The triathlon training blog of Phil Barnes

Stats are for losers

Stats are for losers, it has been said.

For the average "age-grouper", setting goals based on stats, I admit, is not productive. To say, I want to finish Top 10 is preposterous in the grand scheme of things. How can you possibly control how well the rest of the field does? Who are you to presume you are more fit than a bunch of people you have never before met in your life. You can look at the numbers, and postulate - yes, I can swim 1:40 pace, bike 32km/hr and run a half in under 2 hours:- but what about the wind? waves? currents? what about the hills? was the heat a factor? maybe it poured? was the course longer than posted? what were transition areas like? There are a thousand micro-variables that come into play, the cumulative effects can add up to minutes - maybe hours - maybe the difference between 5th place and 50th place.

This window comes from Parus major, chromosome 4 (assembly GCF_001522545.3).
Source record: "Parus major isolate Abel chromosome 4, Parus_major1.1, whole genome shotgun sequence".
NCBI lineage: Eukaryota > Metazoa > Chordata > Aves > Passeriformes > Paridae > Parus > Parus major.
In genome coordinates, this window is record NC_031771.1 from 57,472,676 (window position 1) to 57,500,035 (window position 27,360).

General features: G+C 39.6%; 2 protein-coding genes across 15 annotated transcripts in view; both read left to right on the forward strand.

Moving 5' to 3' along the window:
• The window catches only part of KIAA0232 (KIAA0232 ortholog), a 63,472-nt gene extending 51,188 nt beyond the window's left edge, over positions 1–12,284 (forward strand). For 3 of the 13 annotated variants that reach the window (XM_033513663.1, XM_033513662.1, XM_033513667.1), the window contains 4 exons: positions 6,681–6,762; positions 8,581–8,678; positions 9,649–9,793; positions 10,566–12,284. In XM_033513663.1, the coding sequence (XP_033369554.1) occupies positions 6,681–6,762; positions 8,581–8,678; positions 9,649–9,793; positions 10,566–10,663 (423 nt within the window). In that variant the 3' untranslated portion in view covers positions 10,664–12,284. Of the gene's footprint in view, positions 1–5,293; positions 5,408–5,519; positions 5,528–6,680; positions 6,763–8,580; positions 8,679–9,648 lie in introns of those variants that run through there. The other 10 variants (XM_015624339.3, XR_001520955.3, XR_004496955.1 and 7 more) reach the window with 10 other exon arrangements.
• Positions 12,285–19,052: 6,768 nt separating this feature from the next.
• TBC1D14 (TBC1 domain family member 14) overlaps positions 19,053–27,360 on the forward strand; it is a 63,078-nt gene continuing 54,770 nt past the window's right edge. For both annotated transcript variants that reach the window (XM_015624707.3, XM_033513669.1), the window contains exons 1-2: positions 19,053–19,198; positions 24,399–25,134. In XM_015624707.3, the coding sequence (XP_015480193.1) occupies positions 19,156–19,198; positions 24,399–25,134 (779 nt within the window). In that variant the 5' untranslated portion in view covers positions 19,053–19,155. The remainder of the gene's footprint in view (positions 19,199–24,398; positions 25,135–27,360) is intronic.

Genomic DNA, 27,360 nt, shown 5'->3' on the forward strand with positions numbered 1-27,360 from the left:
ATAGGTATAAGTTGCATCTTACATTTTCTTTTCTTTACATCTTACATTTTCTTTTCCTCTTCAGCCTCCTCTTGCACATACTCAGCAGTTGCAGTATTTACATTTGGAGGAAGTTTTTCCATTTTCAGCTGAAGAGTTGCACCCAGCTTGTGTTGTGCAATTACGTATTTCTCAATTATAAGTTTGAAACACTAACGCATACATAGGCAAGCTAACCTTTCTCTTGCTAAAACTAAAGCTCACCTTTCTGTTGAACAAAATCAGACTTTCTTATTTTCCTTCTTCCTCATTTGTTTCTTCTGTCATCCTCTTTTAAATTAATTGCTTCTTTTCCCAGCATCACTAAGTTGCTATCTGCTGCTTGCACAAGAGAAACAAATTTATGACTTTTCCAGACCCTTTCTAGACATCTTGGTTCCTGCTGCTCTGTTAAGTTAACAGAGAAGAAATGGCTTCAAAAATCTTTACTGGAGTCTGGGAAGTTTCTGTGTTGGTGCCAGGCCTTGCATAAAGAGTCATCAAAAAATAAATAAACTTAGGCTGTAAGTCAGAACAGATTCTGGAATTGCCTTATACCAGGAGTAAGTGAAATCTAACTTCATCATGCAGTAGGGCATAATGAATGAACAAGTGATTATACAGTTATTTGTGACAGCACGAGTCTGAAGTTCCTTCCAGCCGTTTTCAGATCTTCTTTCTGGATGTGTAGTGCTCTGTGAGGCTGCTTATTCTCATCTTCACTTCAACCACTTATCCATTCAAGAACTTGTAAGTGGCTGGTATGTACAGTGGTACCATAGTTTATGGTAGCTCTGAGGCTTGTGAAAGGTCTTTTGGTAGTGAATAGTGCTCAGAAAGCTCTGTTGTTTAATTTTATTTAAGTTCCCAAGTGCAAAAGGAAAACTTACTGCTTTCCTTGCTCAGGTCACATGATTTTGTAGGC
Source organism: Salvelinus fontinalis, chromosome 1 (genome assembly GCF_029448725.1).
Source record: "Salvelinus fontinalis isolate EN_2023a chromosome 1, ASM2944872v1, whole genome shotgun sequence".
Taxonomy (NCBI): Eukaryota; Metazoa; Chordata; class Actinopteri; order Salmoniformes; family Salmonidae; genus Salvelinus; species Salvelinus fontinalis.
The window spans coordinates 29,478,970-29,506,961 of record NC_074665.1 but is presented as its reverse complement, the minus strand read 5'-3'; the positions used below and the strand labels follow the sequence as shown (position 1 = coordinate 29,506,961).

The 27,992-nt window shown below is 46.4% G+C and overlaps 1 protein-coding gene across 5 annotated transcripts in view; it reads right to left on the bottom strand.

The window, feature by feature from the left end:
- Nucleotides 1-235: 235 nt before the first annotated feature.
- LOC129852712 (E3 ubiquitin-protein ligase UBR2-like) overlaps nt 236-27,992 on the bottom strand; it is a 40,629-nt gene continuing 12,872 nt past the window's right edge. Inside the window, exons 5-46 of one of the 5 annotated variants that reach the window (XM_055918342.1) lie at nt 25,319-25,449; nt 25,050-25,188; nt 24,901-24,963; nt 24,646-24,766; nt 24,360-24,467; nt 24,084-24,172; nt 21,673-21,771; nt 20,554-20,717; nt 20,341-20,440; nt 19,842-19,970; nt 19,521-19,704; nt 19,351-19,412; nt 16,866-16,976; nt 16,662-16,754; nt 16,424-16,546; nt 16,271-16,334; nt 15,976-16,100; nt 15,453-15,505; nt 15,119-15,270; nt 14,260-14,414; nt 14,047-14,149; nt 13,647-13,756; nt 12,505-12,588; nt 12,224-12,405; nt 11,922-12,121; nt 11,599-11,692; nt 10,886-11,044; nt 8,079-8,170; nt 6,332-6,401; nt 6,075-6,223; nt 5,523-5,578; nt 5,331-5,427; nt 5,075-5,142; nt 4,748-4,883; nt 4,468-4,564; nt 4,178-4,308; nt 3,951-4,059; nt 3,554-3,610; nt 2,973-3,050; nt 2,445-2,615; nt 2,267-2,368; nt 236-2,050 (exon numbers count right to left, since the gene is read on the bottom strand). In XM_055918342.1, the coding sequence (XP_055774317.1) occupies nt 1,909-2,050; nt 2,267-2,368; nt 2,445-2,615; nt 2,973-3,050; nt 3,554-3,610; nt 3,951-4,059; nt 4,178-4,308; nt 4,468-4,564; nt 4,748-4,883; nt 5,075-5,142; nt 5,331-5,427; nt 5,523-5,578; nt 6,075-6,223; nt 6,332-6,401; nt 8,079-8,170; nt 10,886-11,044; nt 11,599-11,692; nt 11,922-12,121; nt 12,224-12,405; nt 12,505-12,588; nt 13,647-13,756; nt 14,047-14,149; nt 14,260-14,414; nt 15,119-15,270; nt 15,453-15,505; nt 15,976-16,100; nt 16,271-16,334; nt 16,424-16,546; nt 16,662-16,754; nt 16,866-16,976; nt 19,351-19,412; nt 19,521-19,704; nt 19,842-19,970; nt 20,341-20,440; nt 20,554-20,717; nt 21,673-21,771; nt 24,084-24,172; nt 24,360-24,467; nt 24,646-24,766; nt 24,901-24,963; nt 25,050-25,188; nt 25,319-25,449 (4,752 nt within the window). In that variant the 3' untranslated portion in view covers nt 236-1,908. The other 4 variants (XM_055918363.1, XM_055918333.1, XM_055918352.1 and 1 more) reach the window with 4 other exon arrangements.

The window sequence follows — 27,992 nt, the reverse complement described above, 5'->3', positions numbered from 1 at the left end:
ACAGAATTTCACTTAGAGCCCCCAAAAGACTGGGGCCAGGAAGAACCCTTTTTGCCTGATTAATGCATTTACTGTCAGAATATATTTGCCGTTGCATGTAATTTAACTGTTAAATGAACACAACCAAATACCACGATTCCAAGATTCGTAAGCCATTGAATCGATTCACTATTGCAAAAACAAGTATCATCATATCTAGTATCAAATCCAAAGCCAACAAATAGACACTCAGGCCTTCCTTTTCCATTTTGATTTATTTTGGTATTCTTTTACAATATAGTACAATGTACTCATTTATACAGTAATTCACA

Stats are for losers, it has been said. Ok, so call me a loser.

I have a secret goal. It's entirely a meaningless goal. I want to be average. Or more apropos, I want to be median. Better would be better, of course.

For my big race, my A race, the Tinman half-iron, I would like to finish top 50% of my age group. Men 35-39.

What does that mean? Well, looking at last years numbers (forgive my passion for Excel), I would need to pull off a 5 hour and 40 minute effort. This would be consistent with my other arbitrary goal of breaking six hours. Can it be done? Sure, but I am going to have to switch my focus from being a "participant" to a "competitor". I risk setting myself up for failure. I risk extreme disappointment. Do I have what it takes? ahhh Hell, why not. This season's already been a success with my 1:42 half marathon.

2006 Tinman Finish Times Distributions, M35-39